The Marie Prevost Project: Nana (1926)

Catherine Hessling in Nana (1926)

For anyone interested in using these posts for research, please read the notes at the bottom of this post. Thank you.


Don’t watch Jean Renoir’s Nana (1926) if you’re looking to see Marie Prevost, ’cause she ain’t in it.

Marie is supposed to have played Gaga, a character who, in Emile Zola’s novel, is a worn-down middle-aged former courtesan. There is no identifiable character like that in Renoir’s film, although toward the end there is an older woman who briefly shows up as a cautionary example of what Nana (Catherine Hessling) could turn into. The older woman is not named, at least not in the subtitles, so I cannot confirm if she is supposed to be Gaga. It’s also possible the character of Gaga was left on the cutting room floor (this may explain why the Marie Prevost in the film, whoever she was, received no credit), or perhaps the character of Gaga was turned into one of the random hangers-on that surround Nana at her lush apartment or at the racetrack and did not resemble the character from the book.

However, it doesn’t make sense for a 27-year-old Marie at the height of her fame in the United States to travel to France for either the role of a middle-aged Gaga or for a reworked version of Gaga that became a tiny, uncredited role.

Thanks to Larry Harnisch, I had the opportunity to look through all of the Los Angeles Times articles around the time Nana was released for mentions of Marie in the film, and there are none. Pretty much every step she took, both career moves and social activities, were reported in the newspapers and entertainment magazines of the era. For example, the January 7, 1925 Times mentions her going to New York to visit her then-husband Kenneth Harlan. Two days later, the Times has a photo and caption of her at the train station. In early May, there were pictures of her sister Peg, who had almost no film career but was worth mentioning simply because she was Marie’s sister. Later that month, a column called “Resort Notes” mentions that Marie and her husband stayed at the Hotel de Coronado. These incidental mentions of her are continuous throughout the mid-1920s, and it is positively inconceivable that Marie would have traveled to Paris to be in a film without there being some mention of it. Also, it should be noted that the contemporary New York Times review of Nana doesn’t mention Marie at all. (Review here, registration may be required.)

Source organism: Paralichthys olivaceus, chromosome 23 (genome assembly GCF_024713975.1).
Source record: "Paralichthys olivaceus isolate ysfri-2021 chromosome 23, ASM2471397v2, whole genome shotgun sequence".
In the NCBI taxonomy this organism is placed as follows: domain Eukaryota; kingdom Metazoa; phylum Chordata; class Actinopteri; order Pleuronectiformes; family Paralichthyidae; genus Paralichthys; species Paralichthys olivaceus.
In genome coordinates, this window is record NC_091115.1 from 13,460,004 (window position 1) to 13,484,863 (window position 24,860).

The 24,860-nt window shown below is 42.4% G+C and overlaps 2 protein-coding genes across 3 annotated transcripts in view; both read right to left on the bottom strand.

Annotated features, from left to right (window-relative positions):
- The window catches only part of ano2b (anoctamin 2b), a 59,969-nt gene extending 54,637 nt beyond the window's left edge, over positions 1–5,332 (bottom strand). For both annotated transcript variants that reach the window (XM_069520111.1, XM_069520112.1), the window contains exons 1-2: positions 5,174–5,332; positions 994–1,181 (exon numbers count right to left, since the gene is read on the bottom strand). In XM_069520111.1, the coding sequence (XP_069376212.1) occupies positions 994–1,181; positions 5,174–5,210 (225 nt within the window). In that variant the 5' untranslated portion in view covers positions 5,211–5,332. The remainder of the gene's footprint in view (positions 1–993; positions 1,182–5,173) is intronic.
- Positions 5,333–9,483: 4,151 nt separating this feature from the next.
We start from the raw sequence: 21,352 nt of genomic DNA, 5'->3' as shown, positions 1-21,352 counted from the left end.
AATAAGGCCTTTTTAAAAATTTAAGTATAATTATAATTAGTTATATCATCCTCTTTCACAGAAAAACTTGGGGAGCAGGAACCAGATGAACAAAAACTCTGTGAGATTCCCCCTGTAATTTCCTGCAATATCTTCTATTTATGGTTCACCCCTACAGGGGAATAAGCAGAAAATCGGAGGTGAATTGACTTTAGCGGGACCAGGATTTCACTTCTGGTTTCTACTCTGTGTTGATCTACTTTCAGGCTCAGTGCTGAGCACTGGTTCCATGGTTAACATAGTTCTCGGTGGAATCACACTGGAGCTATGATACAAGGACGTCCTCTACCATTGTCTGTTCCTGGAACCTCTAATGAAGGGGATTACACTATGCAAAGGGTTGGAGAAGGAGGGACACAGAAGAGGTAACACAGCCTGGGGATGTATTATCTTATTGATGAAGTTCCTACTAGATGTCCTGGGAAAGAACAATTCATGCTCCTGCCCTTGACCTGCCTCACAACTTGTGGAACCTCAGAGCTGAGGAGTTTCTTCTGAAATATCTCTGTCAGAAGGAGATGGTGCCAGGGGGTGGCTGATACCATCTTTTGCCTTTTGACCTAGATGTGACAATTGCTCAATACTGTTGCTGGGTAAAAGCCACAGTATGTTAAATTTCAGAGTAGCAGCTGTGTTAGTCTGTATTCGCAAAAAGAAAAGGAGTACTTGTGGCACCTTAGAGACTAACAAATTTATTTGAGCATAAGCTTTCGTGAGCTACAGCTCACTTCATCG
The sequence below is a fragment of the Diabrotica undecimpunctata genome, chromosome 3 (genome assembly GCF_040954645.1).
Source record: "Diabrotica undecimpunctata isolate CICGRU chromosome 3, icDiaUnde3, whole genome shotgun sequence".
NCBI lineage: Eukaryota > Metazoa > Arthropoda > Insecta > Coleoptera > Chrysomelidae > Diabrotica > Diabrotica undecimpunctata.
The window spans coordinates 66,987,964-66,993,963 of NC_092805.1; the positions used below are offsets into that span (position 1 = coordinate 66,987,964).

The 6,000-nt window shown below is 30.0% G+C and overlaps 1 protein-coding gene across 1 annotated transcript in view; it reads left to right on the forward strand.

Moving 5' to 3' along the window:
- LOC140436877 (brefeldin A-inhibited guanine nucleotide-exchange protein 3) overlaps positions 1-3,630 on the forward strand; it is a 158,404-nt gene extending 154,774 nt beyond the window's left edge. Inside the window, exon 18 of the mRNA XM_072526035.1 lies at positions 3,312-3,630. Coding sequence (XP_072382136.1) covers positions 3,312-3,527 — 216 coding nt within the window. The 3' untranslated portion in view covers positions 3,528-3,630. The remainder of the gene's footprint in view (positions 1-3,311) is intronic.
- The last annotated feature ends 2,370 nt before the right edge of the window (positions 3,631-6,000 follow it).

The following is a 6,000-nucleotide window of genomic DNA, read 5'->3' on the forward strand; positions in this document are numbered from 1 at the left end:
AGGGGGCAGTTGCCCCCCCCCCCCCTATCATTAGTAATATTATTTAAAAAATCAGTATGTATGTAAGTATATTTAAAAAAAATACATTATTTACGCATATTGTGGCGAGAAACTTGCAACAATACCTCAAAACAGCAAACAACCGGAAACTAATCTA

My conclusion: Marie Prevost is not in Nana. I believe there must have been a French actress with the same name and confusion has turned into fact. I think GreenCine agrees. It should be noted that the IMDb is not to blame, as books going back to at least the 1970s claim our Marie Prevost is the Marie Prevost in Nana.

Nana is a great film, beautifully restored and in a lovely print available on DVD. Thus far, it’s my favorite Jean Renoir, and I hope to see many more of his films in the future. Nana rightfully deserves its own post, so I won’t go into it here other than to say that this is another movie that can be checked off the Marie Prevost Project list.

Marie Prevost publicity photo from July, 1926.


This post originally appeared at and a copy can be found at the Internet Archive here. The post was then updated 12/23/2013.

If you’re interesting in using these posts for research, please note the following:
1) You can use my blog posts for sources, but they must be credited in footnotes or bibliography (as should any book, blog, magazine, or other source). You cannot just cut and paste sections of my blog into your own work. Please know that I will not just ignore copyright infringement, should it occur.
2) There may be errors in my blog posts. You’re responsible for doing your own research and verifying anything you read.
3) I will not help you with your Marie Prevost research. Please don’t ask.
4) I own some memorabilia, photos, archival docs, etc., but I do not lend them out for any reason. Please don’t ask.
5) Despite any claim you may have heard to the contrary, I have not assisted nor collaborated with anyone in their book or article on Marie Prevost.

For more details, read here. Thank you for understanding.